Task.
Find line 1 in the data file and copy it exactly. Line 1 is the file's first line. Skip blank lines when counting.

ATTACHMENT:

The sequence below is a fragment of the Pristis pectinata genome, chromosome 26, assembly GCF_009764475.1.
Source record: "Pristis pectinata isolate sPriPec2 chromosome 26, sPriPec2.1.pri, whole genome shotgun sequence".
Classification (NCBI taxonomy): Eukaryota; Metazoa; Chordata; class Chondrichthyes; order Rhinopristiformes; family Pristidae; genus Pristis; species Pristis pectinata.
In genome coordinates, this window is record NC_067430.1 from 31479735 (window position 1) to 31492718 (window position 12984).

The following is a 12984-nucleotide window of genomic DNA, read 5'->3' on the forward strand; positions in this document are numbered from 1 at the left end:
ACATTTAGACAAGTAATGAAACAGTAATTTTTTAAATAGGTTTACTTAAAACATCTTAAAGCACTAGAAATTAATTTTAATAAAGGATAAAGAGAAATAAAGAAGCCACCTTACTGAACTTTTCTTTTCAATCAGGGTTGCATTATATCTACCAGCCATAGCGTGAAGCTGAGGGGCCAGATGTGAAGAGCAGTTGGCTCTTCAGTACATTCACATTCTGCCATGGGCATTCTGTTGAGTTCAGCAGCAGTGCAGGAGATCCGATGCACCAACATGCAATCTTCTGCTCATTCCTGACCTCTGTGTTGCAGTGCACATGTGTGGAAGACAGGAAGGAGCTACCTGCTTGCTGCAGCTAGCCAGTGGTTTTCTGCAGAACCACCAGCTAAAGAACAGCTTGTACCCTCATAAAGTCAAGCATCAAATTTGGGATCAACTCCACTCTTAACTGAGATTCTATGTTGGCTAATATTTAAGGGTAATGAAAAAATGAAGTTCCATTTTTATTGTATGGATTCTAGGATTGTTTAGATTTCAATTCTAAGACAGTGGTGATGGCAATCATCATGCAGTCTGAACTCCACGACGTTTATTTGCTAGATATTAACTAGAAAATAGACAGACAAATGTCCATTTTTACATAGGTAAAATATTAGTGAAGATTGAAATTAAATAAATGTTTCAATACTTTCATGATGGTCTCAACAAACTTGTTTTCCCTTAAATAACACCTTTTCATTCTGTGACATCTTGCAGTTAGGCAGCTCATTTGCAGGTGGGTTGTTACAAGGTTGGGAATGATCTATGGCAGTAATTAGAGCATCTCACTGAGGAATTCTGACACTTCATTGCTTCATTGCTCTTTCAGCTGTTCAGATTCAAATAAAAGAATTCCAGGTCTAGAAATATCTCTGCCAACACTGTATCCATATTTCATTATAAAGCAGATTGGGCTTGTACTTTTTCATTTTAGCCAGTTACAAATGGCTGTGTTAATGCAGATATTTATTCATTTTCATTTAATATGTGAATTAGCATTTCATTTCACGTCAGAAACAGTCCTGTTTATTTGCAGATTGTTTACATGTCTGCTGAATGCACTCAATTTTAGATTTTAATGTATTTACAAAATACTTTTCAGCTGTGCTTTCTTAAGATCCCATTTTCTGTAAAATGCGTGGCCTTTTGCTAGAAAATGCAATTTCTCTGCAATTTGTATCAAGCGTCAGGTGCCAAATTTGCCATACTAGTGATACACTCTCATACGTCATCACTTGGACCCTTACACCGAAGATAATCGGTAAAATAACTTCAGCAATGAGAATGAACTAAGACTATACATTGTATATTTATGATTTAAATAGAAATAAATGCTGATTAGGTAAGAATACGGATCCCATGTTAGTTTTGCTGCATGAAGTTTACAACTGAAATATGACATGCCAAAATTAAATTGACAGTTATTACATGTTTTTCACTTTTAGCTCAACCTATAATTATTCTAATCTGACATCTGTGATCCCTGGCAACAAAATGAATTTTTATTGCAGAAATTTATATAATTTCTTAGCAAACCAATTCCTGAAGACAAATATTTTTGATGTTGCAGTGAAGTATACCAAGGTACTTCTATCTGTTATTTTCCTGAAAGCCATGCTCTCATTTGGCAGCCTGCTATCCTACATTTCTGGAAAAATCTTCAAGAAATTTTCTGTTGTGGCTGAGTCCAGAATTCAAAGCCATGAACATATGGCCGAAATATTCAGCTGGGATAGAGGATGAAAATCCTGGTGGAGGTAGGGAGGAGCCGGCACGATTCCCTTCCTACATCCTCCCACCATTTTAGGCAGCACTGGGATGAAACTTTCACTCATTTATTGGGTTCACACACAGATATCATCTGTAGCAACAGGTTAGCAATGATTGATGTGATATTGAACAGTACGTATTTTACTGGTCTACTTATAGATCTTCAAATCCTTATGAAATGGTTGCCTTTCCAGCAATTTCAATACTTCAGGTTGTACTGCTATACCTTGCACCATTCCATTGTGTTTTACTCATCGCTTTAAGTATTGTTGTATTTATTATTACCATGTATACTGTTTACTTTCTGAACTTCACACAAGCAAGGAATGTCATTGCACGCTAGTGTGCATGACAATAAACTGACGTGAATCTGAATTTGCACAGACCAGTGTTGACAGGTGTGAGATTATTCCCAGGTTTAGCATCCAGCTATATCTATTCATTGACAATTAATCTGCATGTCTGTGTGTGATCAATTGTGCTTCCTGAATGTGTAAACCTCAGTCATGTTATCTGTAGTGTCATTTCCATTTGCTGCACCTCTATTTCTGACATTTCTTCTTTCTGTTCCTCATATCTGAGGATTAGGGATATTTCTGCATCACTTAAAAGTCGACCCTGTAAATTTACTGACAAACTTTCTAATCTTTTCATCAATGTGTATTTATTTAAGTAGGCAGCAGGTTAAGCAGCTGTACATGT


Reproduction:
The sequence below is a fragment of the Pristis pectinata genome, chromosome 26, assembly GCF_009764475.1.